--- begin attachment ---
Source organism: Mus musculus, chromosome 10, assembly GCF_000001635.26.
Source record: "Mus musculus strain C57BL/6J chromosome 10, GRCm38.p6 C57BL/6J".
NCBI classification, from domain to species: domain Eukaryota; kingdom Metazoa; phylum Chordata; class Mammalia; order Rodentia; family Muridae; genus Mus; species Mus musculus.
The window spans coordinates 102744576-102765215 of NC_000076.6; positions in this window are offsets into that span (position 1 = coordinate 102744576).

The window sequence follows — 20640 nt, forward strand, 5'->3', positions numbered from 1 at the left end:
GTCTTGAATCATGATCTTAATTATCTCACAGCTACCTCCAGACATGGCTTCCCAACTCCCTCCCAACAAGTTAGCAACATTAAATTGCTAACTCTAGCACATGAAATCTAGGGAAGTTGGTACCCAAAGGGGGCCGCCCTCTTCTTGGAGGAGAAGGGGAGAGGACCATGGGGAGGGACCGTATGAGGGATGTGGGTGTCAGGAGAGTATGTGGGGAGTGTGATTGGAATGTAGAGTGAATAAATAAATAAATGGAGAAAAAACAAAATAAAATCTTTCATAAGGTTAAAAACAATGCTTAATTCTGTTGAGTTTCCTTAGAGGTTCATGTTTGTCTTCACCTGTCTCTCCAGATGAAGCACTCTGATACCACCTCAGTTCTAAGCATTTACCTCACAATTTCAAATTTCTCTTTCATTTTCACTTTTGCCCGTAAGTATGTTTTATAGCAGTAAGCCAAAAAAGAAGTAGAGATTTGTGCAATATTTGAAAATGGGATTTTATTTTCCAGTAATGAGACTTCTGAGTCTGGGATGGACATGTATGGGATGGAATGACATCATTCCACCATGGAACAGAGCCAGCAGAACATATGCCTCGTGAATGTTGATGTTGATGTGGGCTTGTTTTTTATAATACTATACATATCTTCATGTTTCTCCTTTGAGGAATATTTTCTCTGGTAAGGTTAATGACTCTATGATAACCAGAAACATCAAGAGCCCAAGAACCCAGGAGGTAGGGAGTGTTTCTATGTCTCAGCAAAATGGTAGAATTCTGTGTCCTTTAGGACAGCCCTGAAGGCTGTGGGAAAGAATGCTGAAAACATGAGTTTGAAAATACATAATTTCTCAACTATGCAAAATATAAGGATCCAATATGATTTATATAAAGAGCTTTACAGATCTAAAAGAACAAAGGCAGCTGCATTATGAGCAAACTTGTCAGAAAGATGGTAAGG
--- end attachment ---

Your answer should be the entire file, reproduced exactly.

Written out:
Source organism: Mus musculus, chromosome 10, assembly GCF_000001635.26.
Source record: "Mus musculus strain C57BL/6J chromosome 10, GRCm38.p6 C57BL/6J".
NCBI classification, from domain to species: domain Eukaryota; kingdom Metazoa; phylum Chordata; class Mammalia; order Rodentia; family Muridae; genus Mus; species Mus musculus.
The window spans coordinates 102744576-102765215 of NC_000076.6; positions in this window are offsets into that span (position 1 = coordinate 102744576).

The window sequence follows — 20640 nt, forward strand, 5'->3', positions numbered from 1 at the left end:
GTCTTGAATCATGATCTTAATTATCTCACAGCTACCTCCAGACATGGCTTCCCAACTCCCTCCCAACAAGTTAGCAACATTAAATTGCTAACTCTAGCACATGAAATCTAGGGAAGTTGGTACCCAAAGGGGGCCGCCCTCTTCTTGGAGGAGAAGGGGAGAGGACCATGGGGAGGGACCGTATGAGGGATGTGGGTGTCAGGAGAGTATGTGGGGAGTGTGATTGGAATGTAGAGTGAATAAATAAATAAATGGAGAAAAAACAAAATAAAATCTTTCATAAGGTTAAAAACAATGCTTAATTCTGTTGAGTTTCCTTAGAGGTTCATGTTTGTCTTCACCTGTCTCTCCAGATGAAGCACTCTGATACCACCTCAGTTCTAAGCATTTACCTCACAATTTCAAATTTCTCTTTCATTTTCACTTTTGCCCGTAAGTATGTTTTATAGCAGTAAGCCAAAAAAGAAGTAGAGATTTGTGCAATATTTGAAAATGGGATTTTATTTTCCAGTAATGAGACTTCTGAGTCTGGGATGGACATGTATGGGATGGAATGACATCATTCCACCATGGAACAGAGCCAGCAGAACATATGCCTCGTGAATGTTGATGTTGATGTGGGCTTGTTTTTTATAATACTATACATATCTTCATGTTTCTCCTTTGAGGAATATTTTCTCTGGTAAGGTTAATGACTCTATGATAACCAGAAACATCAAGAGCCCAAGAACCCAGGAGGTAGGGAGTGTTTCTATGTCTCAGCAAAATGGTAGAATTCTGTGTCCTTTAGGACAGCCCTGAAGGCTGTGGGAAAGAATGCTGAAAACATGAGTTTGAAAATACATAATTTCTCAACTATGCAAAATATAAGGATCCAATATGATTTATATAAAGAGCTTTACAGATCTAAAAGAACAAAGGCAGCTGCATTATGAGCAAACTTGTCAGAAAGATGGTAAGG